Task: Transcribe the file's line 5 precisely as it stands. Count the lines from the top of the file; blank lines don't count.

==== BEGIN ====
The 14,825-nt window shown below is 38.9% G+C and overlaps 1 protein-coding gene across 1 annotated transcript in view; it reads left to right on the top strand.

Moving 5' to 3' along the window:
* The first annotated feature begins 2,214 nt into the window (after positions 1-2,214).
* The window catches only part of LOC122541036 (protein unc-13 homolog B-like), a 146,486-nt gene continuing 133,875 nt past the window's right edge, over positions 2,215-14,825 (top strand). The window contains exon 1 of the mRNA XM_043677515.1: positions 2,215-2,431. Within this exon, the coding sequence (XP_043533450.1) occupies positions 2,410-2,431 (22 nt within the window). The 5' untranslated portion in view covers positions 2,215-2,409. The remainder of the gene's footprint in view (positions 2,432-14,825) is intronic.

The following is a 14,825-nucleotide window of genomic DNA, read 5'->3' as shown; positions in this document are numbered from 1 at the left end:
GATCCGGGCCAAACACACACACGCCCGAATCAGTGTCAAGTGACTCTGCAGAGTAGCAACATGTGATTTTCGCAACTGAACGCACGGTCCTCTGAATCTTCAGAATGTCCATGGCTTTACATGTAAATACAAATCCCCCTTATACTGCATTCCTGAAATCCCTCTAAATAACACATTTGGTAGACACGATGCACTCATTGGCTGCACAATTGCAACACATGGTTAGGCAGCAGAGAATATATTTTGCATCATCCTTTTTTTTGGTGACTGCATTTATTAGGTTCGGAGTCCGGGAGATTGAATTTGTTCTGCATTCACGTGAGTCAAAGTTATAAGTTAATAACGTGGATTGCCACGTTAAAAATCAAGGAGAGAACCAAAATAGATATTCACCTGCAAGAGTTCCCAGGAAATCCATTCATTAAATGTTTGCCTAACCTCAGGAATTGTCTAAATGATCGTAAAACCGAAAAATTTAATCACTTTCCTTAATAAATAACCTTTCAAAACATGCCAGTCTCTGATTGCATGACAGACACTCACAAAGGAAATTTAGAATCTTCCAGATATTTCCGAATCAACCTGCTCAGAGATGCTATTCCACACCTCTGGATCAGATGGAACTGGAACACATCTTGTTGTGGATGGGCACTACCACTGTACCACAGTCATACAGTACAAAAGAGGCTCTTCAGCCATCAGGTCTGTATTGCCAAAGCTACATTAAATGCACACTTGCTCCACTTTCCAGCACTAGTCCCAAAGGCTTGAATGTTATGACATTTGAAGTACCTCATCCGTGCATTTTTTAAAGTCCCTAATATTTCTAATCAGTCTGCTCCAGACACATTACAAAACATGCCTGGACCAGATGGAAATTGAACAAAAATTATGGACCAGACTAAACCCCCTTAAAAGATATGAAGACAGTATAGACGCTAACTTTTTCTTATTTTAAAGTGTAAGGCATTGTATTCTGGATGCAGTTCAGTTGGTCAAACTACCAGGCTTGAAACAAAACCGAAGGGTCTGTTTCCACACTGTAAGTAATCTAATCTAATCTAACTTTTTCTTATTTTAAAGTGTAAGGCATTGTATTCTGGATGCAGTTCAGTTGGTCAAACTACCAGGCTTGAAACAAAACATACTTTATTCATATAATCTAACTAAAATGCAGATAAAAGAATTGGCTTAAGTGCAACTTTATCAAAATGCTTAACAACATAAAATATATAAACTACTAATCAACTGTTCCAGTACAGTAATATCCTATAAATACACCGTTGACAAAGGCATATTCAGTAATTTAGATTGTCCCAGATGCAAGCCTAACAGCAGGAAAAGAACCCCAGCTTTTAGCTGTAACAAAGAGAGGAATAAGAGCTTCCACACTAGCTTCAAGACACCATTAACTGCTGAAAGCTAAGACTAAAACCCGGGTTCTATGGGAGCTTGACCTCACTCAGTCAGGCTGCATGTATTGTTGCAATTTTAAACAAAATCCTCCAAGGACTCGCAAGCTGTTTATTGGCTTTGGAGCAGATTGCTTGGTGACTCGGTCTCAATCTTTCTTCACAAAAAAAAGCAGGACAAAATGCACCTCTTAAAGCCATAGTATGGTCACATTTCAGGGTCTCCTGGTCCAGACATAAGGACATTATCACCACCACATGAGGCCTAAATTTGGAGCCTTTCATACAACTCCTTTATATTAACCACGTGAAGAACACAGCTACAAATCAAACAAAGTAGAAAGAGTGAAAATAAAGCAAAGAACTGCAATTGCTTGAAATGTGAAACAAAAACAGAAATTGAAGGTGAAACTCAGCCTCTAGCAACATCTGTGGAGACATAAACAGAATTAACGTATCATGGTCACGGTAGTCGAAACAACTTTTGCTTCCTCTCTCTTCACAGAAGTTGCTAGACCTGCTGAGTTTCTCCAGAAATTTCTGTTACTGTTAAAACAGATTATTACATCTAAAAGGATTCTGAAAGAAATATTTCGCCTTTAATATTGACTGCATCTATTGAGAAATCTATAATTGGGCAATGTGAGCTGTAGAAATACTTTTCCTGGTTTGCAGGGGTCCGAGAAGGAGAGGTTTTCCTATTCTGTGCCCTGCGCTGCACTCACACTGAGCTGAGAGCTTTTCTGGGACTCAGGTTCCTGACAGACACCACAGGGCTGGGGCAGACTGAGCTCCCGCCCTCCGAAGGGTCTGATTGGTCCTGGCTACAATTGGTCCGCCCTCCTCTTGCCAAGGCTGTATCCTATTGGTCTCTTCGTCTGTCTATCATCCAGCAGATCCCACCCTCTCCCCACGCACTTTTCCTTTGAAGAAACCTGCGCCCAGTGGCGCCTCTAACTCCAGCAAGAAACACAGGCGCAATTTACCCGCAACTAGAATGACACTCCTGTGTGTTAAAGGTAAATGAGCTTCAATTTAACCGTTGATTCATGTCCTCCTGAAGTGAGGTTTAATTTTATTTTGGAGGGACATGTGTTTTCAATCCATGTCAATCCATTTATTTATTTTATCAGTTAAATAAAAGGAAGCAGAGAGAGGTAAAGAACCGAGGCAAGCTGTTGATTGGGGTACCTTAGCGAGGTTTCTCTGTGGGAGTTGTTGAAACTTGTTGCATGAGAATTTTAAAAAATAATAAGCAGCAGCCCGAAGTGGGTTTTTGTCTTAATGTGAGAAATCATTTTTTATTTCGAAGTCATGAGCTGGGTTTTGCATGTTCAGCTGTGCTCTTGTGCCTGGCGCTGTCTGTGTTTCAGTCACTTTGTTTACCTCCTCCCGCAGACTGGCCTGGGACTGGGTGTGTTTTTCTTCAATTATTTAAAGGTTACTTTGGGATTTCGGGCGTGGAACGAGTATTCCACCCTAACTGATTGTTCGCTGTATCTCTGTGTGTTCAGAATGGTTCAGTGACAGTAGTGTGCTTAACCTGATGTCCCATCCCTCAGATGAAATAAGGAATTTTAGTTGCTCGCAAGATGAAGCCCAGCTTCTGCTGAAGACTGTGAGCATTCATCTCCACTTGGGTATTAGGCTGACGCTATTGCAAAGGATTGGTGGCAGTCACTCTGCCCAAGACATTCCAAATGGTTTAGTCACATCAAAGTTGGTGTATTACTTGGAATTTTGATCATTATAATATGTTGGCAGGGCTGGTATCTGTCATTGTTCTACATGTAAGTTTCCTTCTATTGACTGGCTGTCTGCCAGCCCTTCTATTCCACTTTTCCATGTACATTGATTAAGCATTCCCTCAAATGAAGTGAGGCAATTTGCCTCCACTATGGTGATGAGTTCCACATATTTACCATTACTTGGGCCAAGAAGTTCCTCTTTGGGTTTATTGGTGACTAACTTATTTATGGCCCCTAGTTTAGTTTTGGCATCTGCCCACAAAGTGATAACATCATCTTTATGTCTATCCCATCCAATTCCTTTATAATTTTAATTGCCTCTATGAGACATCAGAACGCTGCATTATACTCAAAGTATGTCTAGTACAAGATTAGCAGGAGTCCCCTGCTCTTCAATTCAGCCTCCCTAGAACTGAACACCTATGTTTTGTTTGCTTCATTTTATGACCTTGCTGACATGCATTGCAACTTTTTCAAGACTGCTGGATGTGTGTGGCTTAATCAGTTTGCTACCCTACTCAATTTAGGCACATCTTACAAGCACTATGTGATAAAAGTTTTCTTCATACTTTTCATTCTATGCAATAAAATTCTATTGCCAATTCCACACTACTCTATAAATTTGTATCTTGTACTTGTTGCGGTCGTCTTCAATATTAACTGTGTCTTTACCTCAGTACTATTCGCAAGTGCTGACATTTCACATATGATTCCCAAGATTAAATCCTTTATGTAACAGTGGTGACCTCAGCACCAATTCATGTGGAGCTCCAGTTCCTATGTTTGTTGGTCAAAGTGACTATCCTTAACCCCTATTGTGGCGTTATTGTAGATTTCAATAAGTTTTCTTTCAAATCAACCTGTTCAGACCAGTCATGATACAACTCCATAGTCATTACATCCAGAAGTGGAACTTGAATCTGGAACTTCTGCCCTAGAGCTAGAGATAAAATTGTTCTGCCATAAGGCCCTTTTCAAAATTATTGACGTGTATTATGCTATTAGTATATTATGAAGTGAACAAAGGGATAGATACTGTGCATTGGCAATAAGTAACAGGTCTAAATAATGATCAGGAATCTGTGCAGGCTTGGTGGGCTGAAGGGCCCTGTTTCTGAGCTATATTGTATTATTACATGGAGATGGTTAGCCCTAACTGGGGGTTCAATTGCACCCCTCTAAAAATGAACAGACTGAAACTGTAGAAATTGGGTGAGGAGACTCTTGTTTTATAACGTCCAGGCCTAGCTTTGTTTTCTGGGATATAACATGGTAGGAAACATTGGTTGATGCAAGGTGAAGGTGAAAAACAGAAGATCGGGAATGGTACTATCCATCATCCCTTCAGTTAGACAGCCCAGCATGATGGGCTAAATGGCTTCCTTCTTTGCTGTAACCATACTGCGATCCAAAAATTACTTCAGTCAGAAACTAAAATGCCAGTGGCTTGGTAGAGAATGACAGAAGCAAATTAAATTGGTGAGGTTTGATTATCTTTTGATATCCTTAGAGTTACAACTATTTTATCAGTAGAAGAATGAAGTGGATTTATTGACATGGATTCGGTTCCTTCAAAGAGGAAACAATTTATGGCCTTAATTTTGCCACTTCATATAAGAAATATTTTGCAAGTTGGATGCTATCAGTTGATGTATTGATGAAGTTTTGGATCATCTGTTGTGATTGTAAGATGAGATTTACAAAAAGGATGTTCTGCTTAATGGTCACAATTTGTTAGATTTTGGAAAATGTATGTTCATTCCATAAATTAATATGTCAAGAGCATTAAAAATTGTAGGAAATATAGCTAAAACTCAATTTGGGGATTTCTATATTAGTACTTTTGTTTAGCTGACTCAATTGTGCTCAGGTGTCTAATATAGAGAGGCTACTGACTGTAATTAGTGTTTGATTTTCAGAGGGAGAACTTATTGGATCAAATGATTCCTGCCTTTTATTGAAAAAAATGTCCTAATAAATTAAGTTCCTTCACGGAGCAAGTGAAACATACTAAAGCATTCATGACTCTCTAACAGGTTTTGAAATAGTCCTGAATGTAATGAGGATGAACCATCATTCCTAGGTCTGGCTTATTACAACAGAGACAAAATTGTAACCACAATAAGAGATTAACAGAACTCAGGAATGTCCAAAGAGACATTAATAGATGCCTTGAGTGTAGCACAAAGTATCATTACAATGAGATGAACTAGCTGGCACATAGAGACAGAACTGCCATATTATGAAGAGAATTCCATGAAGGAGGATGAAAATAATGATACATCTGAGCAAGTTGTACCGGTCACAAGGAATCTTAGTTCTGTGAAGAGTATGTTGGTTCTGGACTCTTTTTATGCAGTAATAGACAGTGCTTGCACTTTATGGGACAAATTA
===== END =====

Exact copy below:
The following is a 14,825-nucleotide window of genomic DNA, read 5'->3' as shown; positions in this document are numbered from 1 at the left end: